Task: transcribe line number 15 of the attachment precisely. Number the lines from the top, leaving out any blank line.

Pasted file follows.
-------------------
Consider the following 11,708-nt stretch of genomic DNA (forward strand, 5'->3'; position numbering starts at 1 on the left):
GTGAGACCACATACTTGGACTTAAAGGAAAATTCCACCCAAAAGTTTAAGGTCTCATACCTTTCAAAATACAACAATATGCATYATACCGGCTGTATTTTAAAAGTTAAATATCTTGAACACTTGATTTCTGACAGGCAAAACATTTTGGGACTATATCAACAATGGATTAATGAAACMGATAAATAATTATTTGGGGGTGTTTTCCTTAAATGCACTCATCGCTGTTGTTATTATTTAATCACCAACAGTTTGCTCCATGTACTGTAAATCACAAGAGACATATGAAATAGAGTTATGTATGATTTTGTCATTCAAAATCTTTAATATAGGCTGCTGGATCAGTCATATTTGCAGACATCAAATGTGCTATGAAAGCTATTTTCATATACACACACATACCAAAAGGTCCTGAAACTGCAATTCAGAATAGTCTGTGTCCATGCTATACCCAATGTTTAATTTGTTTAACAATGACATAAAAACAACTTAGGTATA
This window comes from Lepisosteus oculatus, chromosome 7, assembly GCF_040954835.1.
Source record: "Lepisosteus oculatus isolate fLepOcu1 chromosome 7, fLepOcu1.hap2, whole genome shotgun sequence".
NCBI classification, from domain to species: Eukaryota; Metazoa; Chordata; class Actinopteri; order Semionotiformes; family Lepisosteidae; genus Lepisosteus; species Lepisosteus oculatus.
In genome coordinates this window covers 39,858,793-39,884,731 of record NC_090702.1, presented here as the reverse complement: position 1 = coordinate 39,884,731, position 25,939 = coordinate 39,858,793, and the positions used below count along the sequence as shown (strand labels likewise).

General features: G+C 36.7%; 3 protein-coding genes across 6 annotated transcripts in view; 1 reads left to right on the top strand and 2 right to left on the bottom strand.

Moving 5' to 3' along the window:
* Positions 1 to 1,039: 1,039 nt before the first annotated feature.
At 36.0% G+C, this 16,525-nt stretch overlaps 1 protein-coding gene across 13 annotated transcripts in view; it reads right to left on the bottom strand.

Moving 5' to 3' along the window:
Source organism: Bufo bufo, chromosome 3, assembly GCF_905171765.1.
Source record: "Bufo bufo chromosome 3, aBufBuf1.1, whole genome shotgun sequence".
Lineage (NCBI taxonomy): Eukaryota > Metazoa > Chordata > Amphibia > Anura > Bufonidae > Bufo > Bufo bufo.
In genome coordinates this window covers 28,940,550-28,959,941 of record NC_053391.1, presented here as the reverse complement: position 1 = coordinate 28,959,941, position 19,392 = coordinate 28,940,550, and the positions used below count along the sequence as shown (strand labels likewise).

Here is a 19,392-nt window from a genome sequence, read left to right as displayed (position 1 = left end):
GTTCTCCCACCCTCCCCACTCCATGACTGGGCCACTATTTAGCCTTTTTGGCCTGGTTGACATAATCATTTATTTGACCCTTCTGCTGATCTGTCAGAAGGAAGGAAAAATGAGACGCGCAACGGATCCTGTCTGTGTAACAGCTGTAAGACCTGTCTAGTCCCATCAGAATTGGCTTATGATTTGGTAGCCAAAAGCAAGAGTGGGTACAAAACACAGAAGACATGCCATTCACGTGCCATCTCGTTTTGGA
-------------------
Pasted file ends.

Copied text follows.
In genome coordinates this window covers 28,940,550-28,959,941 of record NC_053391.1, presented here as the reverse complement: position 1 = coordinate 28,959,941, position 19,392 = coordinate 28,940,550, and the positions used below count along the sequence as shown (strand labels likewise).